Sunday, April 14, 2024

Hal David, Genius and Gentle Poet of Hit Songs, 91


Hal David died today at 91. It’s a little heartbreaking for anyone lucky enough to have known him. He was a genius, and a gentle poet, a master lyricist whose hits with Burt Bacharach and others will live on forever, literally. I knew Hal through the Songwriters Hall of Fame, which he headed up for years as president until right after his 90th birthday. He never missed a meeting in New York or anywhere else. He was so devoted to young songwriters that the Starlight Award was renamed in his honor so that Alicia Keys, John Legend, Drake, NeYo and others would benefit and be encouraged by his enormous legacy.

Aside from his family and Burt Bacharach, the person I immediately thought of tonight was Dionne Warwick. What a year: she lost cousin Whitney Houston in February, and now Hal. Dionne’s work with Bacharach and David is indeed legendary, producing dozens of hits that are staples of the American songbook. And while occasionally other artists like Aretha Franklin or Dusty Springfield would cover Dionne’s B-D hits, it was always Dionne’s version that was the standard.

Hal’s poignant, brilliant lyrics were brought to life by Dionne, who could never sold those hits unless there was substance to their poetry. Showstoppers like “A House is Not a Home” and “Walk on By” were hummable because of Burt. But they were memorable because of Hal. He did what no one does now, and few did in the past: create stories within the rhymes. You can identify with the songs because of the words in them, and the notions that are expressed. When Dionne sings “Don’t Make Me Over,” at first she sounds scared someone will, then sounds a warning if they do. Amazing.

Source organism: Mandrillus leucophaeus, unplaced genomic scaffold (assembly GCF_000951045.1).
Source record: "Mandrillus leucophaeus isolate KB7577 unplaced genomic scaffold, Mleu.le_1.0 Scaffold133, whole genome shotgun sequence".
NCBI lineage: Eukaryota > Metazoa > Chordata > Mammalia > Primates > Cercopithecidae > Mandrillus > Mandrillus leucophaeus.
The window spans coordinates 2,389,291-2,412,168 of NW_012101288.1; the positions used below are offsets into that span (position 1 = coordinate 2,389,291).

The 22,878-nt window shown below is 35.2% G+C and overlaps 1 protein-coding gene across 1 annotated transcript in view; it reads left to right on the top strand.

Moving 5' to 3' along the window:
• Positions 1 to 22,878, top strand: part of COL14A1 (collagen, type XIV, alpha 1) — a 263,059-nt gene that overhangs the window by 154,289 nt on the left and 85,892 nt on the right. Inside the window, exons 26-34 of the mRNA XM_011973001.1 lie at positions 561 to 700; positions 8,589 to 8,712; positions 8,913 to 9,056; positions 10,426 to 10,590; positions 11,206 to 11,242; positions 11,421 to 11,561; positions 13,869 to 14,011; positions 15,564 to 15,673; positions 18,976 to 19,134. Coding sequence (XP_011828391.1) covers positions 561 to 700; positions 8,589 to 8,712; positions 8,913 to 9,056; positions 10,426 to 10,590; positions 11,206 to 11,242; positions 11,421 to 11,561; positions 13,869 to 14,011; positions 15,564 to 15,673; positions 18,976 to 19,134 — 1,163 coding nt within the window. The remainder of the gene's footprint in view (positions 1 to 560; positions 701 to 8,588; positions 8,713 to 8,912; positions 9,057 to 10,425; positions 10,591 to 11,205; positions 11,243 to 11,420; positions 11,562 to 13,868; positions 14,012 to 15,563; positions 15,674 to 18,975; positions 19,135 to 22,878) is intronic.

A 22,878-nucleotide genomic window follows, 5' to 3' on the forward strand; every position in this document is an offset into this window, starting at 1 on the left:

Burt Bacharach, who is just as great, was always flashier. He had celebrity marriages and sought the spotlight. Hal was a quiet guy, introspective, and mild mannered. At the Songwriters Hall of Fame, which he and Linda Moran rebuilt a decade ago, he was a leader par excellence. He loved the new stars who were real songwriters, and wasn’t afraid to voice his opinion about contemporary music. He was succeeded last year as president by a younger version of himself, Jimmy Webb. But he will never be forgotten, and will always be celebrated about ten times a day on the radio at least.

And remember, a house is not a home, but a record is not a song without great lyrics.

Roger Friedman
Roger Friedman
Roger Friedman began his Showbiz411 column in April 2009 after 10 years with Fox News, where he created the Fox411 column. His movie reviews are carried by Rotten Tomatoes, and he is a member of both the movie and TV branches of the Critics Choice Awards. His articles have appeared in dozens of publications over the years including New York Magazine, where he wrote the Intelligencer column in the mid 90s and covered the OJ Simpson trial, and Fox News (when it wasn't so crazy) where he covered Michael Jackson. He is also the writer and co-producer of "Only the Strong Survive," a selection of the Cannes, Sundance, and Telluride Film festivals, directed by DA Pennebaker and Chris Hegedus.

Read more

In Other News